.327 Federal Magnum – Good for Defense?

.327 Federal Magnum Ammo Box

Like many of you, I became a .45 believer some years ago. It was a combination of things: talking with some people who had been shot with various caliber handguns and studying the charts mostly. I figured I needed all the help I could get, and bigger bullets punch bigger holes. However, lately, I’ve become more attuned to the 9mm for the same reasons everyone else has.

The 9mm’s ballistics have improved, you can put more cartridges in the gun, and the rounds are not as expensive. You know all this stuff as it has been explained ad nauseum. But sometimes, I want to carry a revolver, and my wife always prefers to carry a revolver. Together we determined the .38 Special is kind of anemic, and the .357 Magnum is way too much for her to handle. So, what does the job?

Box of .327 Federal Magnum personal defense ammunition
Just at press time, Federal announced a 104-grain JHP cartridge in .327 Federal Magnum had been added to its HST line of defensive ammo.

Finding the Right Round

For my basic handgun classes, I worked up some charts comparing various calibers. The primary comparison point was muzzle energy. Muzzle energy, or kinetic energy, is a value derived from a formula many of us learned in high school physics and promptly forgot after the exam. Fortunately, these days, all you need to do is ask Google for the formula. I did.

Kinetic energy equals one-half the mass of an object times the square of its velocity. There are calculators all over the Internet, so that’s where I got my numbers. Plus, you can find them on the box of most ammunition.

Looking at one very popular brand of defensive ammunition as an example, I compared the published muzzle energy for Speer Gold Dot in the most popular JHP grain for the various calibers and got the following values:

  • .327 Federal Magnum – 568 ft/lbs
  • .38 Special – 222 ft/lbs
  • 9mm Luger – 376 ft/lbs
  • .357 Magnum – 535 ft/lbs
  • .40 S&W – 484 ft/lbs
  • .45 ACP – 404 ft/lbs

There are those who deny these numbers have anything to do with stopping bad guys. To me, the logic is sound. It’s a measure of how hard you get hit when one of those little bullets strikes you. It’s easy for us to understand that in the boxing ring it’s the hard punches rather than the jabs that knock a guy out. Same principle.

I’ve watched hanging paper targets get hit by a .327 Federal Magnum rounds go swishing up in the air behind where they were hung. Then, I watched a 9mm round hit the same target with no resulting motion in the paper.

Three boxes of .327 Federal Magnum ammunition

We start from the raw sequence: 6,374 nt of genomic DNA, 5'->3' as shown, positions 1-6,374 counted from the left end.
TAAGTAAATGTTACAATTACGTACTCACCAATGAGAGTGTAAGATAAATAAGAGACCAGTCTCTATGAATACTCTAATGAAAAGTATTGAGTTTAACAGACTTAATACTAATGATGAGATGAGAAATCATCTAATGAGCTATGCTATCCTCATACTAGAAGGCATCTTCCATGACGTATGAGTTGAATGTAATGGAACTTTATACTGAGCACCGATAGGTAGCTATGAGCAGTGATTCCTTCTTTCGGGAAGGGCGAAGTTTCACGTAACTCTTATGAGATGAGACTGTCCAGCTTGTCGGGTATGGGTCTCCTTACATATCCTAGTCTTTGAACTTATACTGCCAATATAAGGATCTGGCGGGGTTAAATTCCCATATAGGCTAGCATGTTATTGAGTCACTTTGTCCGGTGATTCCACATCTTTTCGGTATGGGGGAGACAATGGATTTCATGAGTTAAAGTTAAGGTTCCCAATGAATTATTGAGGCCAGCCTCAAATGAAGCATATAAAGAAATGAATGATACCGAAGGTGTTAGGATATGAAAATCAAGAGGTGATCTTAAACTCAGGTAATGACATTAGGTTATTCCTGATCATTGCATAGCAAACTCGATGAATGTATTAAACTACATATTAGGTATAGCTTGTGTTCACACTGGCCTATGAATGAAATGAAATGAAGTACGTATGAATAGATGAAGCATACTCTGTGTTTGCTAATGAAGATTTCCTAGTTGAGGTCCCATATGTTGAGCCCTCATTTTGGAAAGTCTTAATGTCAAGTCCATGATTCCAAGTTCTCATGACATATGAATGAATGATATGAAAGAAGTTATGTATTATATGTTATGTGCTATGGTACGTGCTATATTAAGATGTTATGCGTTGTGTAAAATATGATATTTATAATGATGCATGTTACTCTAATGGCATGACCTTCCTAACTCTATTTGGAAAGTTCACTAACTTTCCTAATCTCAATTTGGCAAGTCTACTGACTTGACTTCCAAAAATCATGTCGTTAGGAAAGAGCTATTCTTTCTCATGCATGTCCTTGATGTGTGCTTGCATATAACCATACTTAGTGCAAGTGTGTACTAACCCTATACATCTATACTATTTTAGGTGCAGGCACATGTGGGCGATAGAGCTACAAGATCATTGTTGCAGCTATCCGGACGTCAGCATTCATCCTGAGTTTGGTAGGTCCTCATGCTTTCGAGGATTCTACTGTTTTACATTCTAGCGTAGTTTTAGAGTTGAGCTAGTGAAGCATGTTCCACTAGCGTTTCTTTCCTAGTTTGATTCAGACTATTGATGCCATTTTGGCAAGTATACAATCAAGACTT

Ammo makers are on board with the .327 round, and the author has found it in stock throughout the shortages of other calibers.

.327 Federal Magnum Features

The .327 Federal Magnum is a powerful little cartridge. Yes, it’s small. However, because of the velocity with which it is flung from the .327 Magnum case, it packs a wallop! Especially, if you choose a cartridge such as the Speer Gold Dot with 568 ft/lbs of energy on target.

Before doing all of the muzzle energy calculations, one of the reasons I turned to the .327 Magnum when looking for a good self-defense revolver is that most of the guns built for that particular round hold six rounds of ammo, whereas the small .357 Magnums only hold five.

Another cool thing about revolvers chambered for the .327 Federal Magnum round is they allow you to shoot .32 S&W Short, .32 S&W Long, .32 H&R Magnum, or .327 Federal Magnum cartridges. Some of these are pretty soft shooting for practice, whereas the H&R magnum or Federal magnum cartridges are serious self-defense rounds.

Taurus .327 revolver
Taurus recently reintroduced the .327 Federal Magnum snub-nosed revolver after dropping it from the lineup. The author had one of the earlier ones and is glad to see .327s are back.

.327 Fed Mag Firearms

This is a comeback round, and I’m glad to see manufacturers taking it seriously. My wife’s gun is a Taurus .327 Magnum. It fits in her purse or car’s center console quite handily. Taurus dropped that model from its lineup for several years, but it’s back.

I keep a Ruger .327 Federal Magnum SP101 with a 4-inch barrel handy as a pocket gun for a quick trip to the store or while taking our little dog for an adventure around our yard that is visited often by coyotes and bobcats. It’s just such a handy size that it presents a significant offering for defense against man or critters that may be lurking about. A revolver makes a good pocket gun for concealed carry or for backup of another concealed carry gun, and the .327 is my choice in caliber for that purpose as well.

Ruger SP101 revolver chamber in .327 Federal Magnum right profile stainless
Ruger’s SP101 is one of the seven models of Ruger revolvers chambered in .327 Federal Magnum.

In addition to the Taurus and the SP101, I have a Ruger Single Seven in .327 Federal Magnum and a Ruger Single Six in .32 H&R Magnum. The two .32 magnums are very pleasant shooters when using .32 S&W Long. They can also be used for harvesting squirrels or rabbits for a nice winter stew.

For a while, I thought I was alone in understanding the value of these cartridges. But now, Ruger is chambering seven different models in the caliber, Charter Arms has three models, and Smith & Wesson has two. And that’s not all.

Many of us have been waiting for a .327 Magnum rifle. The old Winchesters were chambered in .32-20 and the .327 Magnum is a similar, but more powerful, cartridge that is just asking for a rifle. Henry is the first rifle company (I know of) to build .327 Federal Magnum lever-action rifles. However, build them it did, and what a gorgeous rifle. There are four models of the Henry rifle available in .327 Federal Magnum.

Accuracy and Handling